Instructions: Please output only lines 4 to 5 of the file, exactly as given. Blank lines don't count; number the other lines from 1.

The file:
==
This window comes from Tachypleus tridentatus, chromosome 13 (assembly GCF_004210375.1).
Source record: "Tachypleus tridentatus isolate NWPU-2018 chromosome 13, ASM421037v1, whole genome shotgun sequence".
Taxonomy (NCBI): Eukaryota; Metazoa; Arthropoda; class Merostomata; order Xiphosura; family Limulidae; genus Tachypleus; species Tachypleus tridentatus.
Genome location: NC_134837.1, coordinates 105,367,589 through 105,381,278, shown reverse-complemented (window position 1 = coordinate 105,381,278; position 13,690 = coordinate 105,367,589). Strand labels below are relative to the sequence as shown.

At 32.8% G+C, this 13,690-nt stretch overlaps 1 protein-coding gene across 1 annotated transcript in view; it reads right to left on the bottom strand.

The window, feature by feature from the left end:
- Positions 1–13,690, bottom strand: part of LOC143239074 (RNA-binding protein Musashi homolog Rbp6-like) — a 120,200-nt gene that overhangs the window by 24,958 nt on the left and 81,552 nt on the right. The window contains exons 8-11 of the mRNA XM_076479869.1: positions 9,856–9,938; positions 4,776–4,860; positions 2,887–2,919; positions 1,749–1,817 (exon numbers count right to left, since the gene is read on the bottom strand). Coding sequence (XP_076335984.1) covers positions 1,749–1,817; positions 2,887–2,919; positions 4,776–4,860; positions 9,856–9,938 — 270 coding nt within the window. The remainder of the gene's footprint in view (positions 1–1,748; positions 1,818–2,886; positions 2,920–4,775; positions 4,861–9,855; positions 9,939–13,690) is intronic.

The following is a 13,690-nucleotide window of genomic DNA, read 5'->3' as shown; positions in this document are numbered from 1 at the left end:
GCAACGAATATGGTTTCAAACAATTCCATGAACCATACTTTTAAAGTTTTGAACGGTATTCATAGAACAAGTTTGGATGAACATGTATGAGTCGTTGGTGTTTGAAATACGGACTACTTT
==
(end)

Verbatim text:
Genome location: NC_134837.1, coordinates 105,367,589 through 105,381,278, shown reverse-complemented (window position 1 = coordinate 105,381,278; position 13,690 = coordinate 105,367,589). Strand labels below are relative to the sequence as shown.

At 32.8% G+C, this 13,690-nt stretch overlaps 1 protein-coding gene across 1 annotated transcript in view; it reads right to left on the bottom strand.